The fact that rape has not been confirmed in the AIIMS post-mortem is irrelevant, since the body was in a fairly advanced state of decomposition and the uterus had been removed in the first post-mortem. The report of the second post-mortem does in fact record significant bruising and two haematoma inside the vagina, indicating an attempt at forcible intercourse.
We feel that the police and administration has failed on many counts to ensure the rights to safety and bodily integrity of the Dalit community, particularly Dalit women.
The police failed to register a “missing person” complaint and refused to conduct a prompt search for the missing girl on August 24th, when the incident was first brought to their notice by the mother and relatives.
They failed to ensure a proper and rigorous post mortem and thus the dead girl’s body had to be moved from Jind to Rohtak and AIIMS.
No one has been arrested even after a week of the girl’s death and in spite of all the protests
No official has either visited the spot of protests or the girl’s village. There has been no statement from the concerned officials and there is a general apathy to the protests.
Instead of using the State machinery to provide justice to the raped and murdered girl, the police have been h
ell bent on attacking those who are demanding justice. They have brutalized the protestors and even women protestors were attacked by male police officers. Shockingly, in a show of utter contempt to Dalit lives and personhood, the police is said to have kicked the dead body of this girl. This only reveals the really violent attitude of the dominant castes to Dalits in Haryana society.
The villagers sat with the dead body of the girl for 6 days and had to cremate the body on the 7th day. This is a harrowing and tragic situation for all, compounded by the fact that they have yet to get any kind of justice
Before we conclude we want to bring attention to an important issue.
It is not only the police and the administration in Haryana that has been exhibiting a callous apathy regarding this gross violence on a Dalit woman. The national media and other national activists have also been keeping a chilling silence, which is leaving the villagers at the mercy of the regional police and the State, without access to any national solidarity and support. Till the day of our fact finding visit, there was no substantial coverage of this issue in the National English media. In fact, the only report about it was in TOI where the paper described the protestors as a ‘mob that went on rampage.”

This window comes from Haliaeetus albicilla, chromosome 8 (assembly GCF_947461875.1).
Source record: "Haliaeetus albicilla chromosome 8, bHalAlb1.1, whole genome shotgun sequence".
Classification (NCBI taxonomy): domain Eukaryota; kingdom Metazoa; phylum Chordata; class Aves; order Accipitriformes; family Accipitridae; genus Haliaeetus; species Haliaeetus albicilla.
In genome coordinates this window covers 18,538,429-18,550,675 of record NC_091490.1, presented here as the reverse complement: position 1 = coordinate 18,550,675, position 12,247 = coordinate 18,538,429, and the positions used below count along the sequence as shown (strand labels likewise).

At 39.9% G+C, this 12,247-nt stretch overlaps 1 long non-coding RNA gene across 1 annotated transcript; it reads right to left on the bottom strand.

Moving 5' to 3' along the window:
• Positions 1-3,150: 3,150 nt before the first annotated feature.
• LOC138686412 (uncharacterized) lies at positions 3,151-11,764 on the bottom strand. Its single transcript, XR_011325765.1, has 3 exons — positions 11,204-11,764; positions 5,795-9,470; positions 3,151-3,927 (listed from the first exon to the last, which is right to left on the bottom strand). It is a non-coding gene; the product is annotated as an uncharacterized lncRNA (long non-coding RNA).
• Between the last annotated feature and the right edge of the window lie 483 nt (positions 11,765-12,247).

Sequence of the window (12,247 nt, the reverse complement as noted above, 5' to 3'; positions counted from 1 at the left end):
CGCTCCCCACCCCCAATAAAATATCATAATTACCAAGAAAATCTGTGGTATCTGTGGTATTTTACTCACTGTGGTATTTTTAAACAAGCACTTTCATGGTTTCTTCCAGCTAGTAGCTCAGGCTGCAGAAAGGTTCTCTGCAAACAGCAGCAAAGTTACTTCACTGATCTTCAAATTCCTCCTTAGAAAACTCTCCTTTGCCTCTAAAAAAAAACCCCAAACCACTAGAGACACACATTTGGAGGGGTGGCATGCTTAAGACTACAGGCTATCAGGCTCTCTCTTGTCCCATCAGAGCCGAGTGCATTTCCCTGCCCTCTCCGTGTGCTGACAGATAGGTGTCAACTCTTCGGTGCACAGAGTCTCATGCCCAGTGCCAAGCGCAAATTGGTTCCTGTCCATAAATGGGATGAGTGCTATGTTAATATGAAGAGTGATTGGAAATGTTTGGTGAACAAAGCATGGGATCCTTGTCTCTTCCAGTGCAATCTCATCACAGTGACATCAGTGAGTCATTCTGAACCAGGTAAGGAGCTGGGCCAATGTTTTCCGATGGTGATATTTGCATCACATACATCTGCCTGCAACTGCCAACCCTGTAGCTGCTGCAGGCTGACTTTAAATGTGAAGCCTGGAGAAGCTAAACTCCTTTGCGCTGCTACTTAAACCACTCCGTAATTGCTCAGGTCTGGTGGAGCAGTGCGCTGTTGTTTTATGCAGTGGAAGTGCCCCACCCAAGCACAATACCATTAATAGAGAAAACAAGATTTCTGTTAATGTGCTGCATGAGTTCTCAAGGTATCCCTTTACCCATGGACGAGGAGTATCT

The villages had been sitting on a protest with the dead body for more than 5 days and there were reports in the Haryana media about this. However , the Delhi media, in spite of the fact that Jind is so close, failed to make it a national news, thereby bringing attention to the violent situation in which Dalits and especially Dalit women are caught in Haryana. This is in spite of the huge number of such brutal gang rapes reported in this area in the past few months. In fact, more than 22 such cases of brutal rapes of Dalit women have been documented and are in various stages of legal battles for justice at present. Dalit organizations like All India Dalit Mahila Adhikar Manch (Haryana and Delhi) had also conducted a protest against these gang rapes in 2012 which travelled to 10 districts of Haryana.
Further, we also need to see that this national apathy and silence is happening at a time when there is a loud outbreak of protests and statements against the gang rape of the Mumbai 8 journalist. More importantly this is also happening after India gained international recognition for having witnessed the largest urban protests against the brutal gang rape of Nirbhaya in Dec, 2012.
We need to seriously think of the reasons behind such apathy and device ways to resist and change it.
In conclusion, the Fact finding team would like to reiterate the demands that have been put forward by the family of the raped and murdered girl and the many groups and organizations that are protesting this brutal atrocity on the young Dalit woman.
The Fact finding team has listed the demands that have been put forward by the family of the raped and murdered girl and the many groups and organizations that are protesting this brutal atrocity on the young Dalit woman.
1. Transfer the case to CBI or constitute an independent enquiry into this case.
2. Proper investigation and immediate arrests of culprits.
3. Invoke the relevant sections of SC/ST PoA Act on the accused, including Section 4 of the Act on the negligent officials.
4. Immediate legal aid and support be given to the family
5. Remove the false cases on the protesters and immediate release of the four boys who have been arrested
6. Take action against the police who beat up the protesters and the official who kicked the body of the raped and murdered victim.
7. Constitute a special enquiry team to prepare a report on the status of all the rape cases that have been reported in Haryana in the past one year. This process should include collaboration with Dalit and women rights activists.
8. Minister – Social Justice and Empowerment, Ms. Selja Kumari, should call for a Round Table discussion with all the concerned officials from Haryana and review the situation.
9. All the National Human Rights Institutions (NHRC, NCW, NCSC) should have a joint meeting to discuss the recent crimes against Dalit women in Haryana and release a plan of action to address these issues.